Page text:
Posts tagged with "Studios":

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A new model for affordable artist studios in Manhattan

“I just got tired of people always talking about the same problem—it’s simple, just don’t go for the highest dollar [as a landlord],” said sculptor Andrea Woodner in response to constantly hearing how hard it is to foster the arts in New York City. When the third floor became available in her building, 25 Park Place, she worked with architect and business partner (the pair cofounded Design Trust for Public Space) Claire Weisz of WXY to renovate it for artists’ work studios to be leased below market rate. They dubbed it the Hercules Art/Studio Program (named for the 1930s Hercules Seating sign on the building).

Woodner initially envisioned the type of studio she once had: a large, empty sunlit space. However, after talking with a few artists, she amended her plans from three 1,000-square-foot studio spaces to seven 300-square-foot spaces, which would be cheaper. “It’s custom-made for this generation of artists,” said Woodner. “It’s not what I had, but it’s what they wanted.”

Weisz gutted the 5,700-square-foot space to create the seven studios, a common area, an industrial kitchen, bathrooms with showers, and a gallery. “It looks simple, but it took a lot of fussing,” said Weisz.

Getting sunlight to permeate the north-south-oriented floor proved particularly tricky. Weisz built partial, eight-foot-high walls to provide privacy without inhibiting natural light or the flow of heating and cooling. Although the budget was tight, Weisz opted to splurge on gallery-quality lighting designed by Domingo Gonzalez of DGA.

Woodner selected the seven students to fill the space by visiting local graduate programs at Hunter College and Columbia University. Each applicant had to submit a statement explaining that having a rent-controlled studio was critical to him or her to be able to continue working. Finalists were then interviewed to make sure they would be a good fit for the collaborative space. Woodner plans to host discussions, shows, and panels in the building to further connect the artists to the community and vice versa.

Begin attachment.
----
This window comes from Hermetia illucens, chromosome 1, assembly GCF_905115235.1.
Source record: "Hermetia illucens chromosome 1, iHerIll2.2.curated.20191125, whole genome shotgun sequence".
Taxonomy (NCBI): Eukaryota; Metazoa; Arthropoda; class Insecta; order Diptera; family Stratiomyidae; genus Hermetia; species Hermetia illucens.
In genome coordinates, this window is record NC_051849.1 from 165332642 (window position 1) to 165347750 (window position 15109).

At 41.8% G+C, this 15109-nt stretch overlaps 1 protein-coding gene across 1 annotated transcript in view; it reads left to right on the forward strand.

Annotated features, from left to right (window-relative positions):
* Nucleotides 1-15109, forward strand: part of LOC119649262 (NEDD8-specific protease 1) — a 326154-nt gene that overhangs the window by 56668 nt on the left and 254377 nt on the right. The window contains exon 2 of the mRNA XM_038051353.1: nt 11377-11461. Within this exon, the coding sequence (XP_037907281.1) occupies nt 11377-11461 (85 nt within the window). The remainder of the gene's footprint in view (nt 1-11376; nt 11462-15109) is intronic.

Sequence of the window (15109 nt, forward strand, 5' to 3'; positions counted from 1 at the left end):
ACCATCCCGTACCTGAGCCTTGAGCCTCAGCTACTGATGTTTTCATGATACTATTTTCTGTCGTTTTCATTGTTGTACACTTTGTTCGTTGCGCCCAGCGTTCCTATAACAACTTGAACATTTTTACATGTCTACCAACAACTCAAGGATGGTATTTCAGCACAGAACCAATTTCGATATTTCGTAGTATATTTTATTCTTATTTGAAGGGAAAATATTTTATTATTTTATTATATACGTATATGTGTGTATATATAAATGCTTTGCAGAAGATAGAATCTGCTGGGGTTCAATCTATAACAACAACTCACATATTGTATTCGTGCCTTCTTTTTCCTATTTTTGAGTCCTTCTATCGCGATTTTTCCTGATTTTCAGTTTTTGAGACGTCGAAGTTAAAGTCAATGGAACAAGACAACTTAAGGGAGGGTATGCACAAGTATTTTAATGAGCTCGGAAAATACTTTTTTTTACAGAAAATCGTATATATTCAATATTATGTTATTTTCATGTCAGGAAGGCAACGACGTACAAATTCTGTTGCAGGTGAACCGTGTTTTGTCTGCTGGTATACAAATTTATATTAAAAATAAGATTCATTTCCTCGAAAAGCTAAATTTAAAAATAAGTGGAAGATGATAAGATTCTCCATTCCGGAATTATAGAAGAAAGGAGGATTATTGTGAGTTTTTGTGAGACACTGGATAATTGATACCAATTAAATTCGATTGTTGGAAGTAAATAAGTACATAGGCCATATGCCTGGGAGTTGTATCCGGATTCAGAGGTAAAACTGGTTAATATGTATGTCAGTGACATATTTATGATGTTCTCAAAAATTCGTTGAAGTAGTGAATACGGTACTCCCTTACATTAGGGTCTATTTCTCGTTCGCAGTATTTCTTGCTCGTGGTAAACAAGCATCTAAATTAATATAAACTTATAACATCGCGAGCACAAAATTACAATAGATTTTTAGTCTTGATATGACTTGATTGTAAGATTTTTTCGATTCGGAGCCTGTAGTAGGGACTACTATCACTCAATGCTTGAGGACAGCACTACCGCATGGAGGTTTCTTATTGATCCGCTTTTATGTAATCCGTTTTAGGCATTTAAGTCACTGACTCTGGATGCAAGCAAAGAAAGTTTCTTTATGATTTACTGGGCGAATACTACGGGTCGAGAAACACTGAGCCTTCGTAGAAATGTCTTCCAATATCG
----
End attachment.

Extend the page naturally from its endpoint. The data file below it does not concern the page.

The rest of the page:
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There are hopes to expand the program. “I’m a realist,” said Woodner. “The headwinds are in appreciating real estate value, so to do anything other than that is an uphill climb. I am doing it because I can afford to do it. I am happy to do it. I would like to encourage other landlords to contribute space as well. We are only going to be able to chip away at this, but if we can make some incremental changes toward bringing artists back to lower Manhattan, it can be mutually beneficial…the city needs the artists as much as the artists need the city.”

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Art F City plans to document the ghosts of art studios past

When artists seize whatever space they can for art-making, frequently the stories behind those transient activities are lost. "What’s now the nanny’s room in Brownstone Brooklyn might’ve been a tiny gallery in a riotous punk house," said Art F City, who's organizing a series of print and online publications that will record the innovation and creativity that once lived in such places. They'll be appropriately titled We Are SO Not Getting the Security Deposit Back: a Guide to Defunct Artist-Run Spaces. Art F City is calling for anyone with a story of such a place to submit to submissions@artfcity.com, providing details about the “now-defunct artist-run space” (where it is located, what it once housed and now is, etc).
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Peter Cook's first building in the U.K. celebrates hand drawing with a bright blue studio space

Archigrammer Peter Cook has returned to his childhood home, Bournemouth, on the South coast of England, to construct his first building in the United Kingdom. The building is a bright blue drawing studio—an addition to an existing complex at the Arts University of Bournemouth, Cook’s alma mater. Built at a time when digital drawing is in the ascendency, this building returns back to support the craft and art of hand drawing. It features both “a large north-light in the studio tradition, a rear clerestory that throws a softer light back from the rear wall, as well as softer lighting from the east and a graded wash of light that comes along the curve of the entrance.” The drawing studio was opened today in a ceremony that featured one of Cook’s best known students Dame Zaha Hadid who proclaimed “I simply love this building.”